Plastic surgeons in Korea are the best in the world. The advantage of going here is that if you’re a tourist you can get a tax refund from the surgery when you go to the airport. I would not recommend plastic surgery in Japan because my friends have said the surgeons here are not as experienced or friendly. I would recommend doing research, scheduling an online consultation with a clinic you like, and seeing what options fit you best. I may write a full article on this at a later time!
Itaewon is my favorite place to start my night out in Seoul. I have so many fond memories here. It caters to the late-night international crowd and has small, condensed streets as well as beautiful murals that decorate the walls. You can sit at an outdoor bar or go drinking in the street and easily meet people (both tourists and Korean nationals). You can find pretty much any type of restaurant or dessert shop here too. It has the feel of a college town but is much more upscale and classy. Usually I spend my first night going to various clubs and bars then wake up and soak in Itaewon Land Spa.
My favorite club here is called Cakeshop because it features a lot of independent producers from both Seoul and other countries plus it has a great vibe. It originally caught my eye because Carpainter did a set here in 2015 (unfortunately I was in America at the time or I would have gone). The club is small enough with one DJ booth and bar that it’s easy to converse with people and enjoy the music. I have made a number of friends here that I still stay in touch with. The entry fee usually isn’t more than $25.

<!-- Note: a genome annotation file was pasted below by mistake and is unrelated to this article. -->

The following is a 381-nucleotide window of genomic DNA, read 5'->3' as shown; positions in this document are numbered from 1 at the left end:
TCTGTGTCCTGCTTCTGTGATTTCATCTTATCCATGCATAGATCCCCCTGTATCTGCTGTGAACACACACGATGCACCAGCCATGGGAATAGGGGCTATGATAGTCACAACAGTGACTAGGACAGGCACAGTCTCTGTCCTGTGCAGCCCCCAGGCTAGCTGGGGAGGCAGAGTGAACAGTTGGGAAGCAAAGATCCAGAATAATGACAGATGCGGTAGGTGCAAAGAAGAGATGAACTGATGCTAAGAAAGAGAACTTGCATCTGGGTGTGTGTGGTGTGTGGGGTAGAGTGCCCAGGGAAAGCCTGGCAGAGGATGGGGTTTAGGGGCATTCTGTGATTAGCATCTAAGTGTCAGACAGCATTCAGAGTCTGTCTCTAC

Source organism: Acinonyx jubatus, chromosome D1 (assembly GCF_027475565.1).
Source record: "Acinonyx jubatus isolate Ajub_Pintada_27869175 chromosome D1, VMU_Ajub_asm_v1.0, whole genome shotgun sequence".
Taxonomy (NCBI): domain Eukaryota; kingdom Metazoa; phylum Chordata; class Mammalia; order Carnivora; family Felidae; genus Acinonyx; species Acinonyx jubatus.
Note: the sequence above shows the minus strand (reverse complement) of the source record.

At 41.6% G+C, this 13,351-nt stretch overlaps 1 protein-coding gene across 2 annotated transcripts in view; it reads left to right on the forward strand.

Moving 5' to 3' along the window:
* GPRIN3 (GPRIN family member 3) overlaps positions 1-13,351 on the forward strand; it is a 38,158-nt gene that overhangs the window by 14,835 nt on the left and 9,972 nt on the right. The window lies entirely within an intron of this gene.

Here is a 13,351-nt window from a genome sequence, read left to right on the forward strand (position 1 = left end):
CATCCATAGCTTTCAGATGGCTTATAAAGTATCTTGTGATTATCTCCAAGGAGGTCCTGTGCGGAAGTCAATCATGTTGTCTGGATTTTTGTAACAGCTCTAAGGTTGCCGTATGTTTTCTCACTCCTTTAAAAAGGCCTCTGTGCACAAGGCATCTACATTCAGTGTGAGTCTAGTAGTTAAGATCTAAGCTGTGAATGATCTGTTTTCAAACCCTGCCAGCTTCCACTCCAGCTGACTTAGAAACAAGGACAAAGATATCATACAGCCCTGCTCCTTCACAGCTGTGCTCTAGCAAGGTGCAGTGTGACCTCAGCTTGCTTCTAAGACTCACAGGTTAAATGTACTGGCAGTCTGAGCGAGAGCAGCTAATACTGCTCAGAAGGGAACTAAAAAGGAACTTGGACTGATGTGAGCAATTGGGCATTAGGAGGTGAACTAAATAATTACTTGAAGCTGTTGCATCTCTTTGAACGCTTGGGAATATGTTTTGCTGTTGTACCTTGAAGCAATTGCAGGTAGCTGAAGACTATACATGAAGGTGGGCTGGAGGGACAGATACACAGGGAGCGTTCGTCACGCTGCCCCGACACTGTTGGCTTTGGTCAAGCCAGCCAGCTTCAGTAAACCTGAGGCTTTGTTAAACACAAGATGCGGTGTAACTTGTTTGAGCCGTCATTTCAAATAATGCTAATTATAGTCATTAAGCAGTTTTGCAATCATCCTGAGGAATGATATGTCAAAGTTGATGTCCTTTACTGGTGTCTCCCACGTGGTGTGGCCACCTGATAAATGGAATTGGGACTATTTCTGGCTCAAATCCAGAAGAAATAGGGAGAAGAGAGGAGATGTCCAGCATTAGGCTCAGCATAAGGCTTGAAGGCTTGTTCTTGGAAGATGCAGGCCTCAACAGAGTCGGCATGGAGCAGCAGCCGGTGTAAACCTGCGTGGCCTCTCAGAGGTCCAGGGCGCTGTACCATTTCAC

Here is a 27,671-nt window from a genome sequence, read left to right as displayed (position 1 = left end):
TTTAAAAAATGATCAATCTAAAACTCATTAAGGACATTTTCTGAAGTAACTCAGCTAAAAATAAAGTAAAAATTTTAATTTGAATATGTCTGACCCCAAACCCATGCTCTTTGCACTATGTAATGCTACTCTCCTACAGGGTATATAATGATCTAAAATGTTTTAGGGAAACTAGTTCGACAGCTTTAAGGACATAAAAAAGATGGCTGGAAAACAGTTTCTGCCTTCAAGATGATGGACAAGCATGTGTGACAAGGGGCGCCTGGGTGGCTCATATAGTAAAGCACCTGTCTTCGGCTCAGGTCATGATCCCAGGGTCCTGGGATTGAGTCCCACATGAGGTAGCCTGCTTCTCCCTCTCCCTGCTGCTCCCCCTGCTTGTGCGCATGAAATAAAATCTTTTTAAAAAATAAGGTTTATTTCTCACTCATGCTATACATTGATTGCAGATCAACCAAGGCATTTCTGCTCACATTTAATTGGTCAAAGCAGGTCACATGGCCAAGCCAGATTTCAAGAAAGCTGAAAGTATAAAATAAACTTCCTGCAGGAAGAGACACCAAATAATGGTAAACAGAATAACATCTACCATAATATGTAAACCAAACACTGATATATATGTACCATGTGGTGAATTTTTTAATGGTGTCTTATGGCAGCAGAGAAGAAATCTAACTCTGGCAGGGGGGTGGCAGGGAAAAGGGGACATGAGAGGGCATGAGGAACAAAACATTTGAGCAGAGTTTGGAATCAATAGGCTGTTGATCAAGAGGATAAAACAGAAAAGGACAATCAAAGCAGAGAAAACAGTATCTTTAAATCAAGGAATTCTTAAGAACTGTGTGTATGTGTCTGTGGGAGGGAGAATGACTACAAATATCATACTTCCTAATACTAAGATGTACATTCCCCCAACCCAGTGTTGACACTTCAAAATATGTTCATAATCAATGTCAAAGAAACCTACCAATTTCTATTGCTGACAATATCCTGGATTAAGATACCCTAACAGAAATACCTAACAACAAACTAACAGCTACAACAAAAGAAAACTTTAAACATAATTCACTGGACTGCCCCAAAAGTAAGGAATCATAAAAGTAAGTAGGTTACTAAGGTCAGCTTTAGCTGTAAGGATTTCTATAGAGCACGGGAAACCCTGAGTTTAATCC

Besides Cakeshop, Fountain is a great place to check out. The first floor is huge dance floor that’s always usually packed and the upper floors have tables and arcades for bigger groups. The music here is usually western EDM which disinterests me, but the atmosphere of the club is impressive. I have never paid any entrance fee when I have gone in. What I remember of Club Awesome was awesome too!
Next time I’m here I really want to check out a club called Pumpkin. If it’s actually Halloween-themed like its outer decor implies then I’m in.
Other Interesting Places:
Hongdae – Hongdae is a popular spot for college students and those who love K-pop music clubs. I came here to visit the ADERerror store and also to do some shopping. I didn’t like it as much as Itaewon or Gangnam due to my music taste, but I highly recommend you spend a night exploring here and see what you think.
I found an amazing “Magical Item Shop” called Creamy DD with tons of Sailor Moon and other magical girl accessories here. It’s easy to spot the sign if you walk down the main road:
Ihwa Mural Village – Since I went to Busan and saw Gamcheon I skipped this village, but if you are looking for beautiful murals and art to see then please check this place out! I want to go here in the future.
Secret Garden – A scenic area around Changdeokgung Palace that I recommend checking out if you have the time. It is one of the most beautiful gardens in Seoul!
Nami Island – A scenic island near Seoul where many K-dramas are filmed. Click the link to read my full article on it!
Places to Stay
As a backpacker, I favor cheap hostels but the majority of accommodations in Korea are less expensive than in Japan. You can likely find a nice hotel for $45 USD or less too.
Here are some of the places that I stayed at and enjoyed in Korea. I booked them close in proximity to the clubs I was interested in checking out:
Guesthouse Yacht (Itaewon) – A very inexpensive apartment-style dorm in the heart of Itaewon. This is my go-to place if I’m spending the night there because it’s safe, quiet, and conveniently located.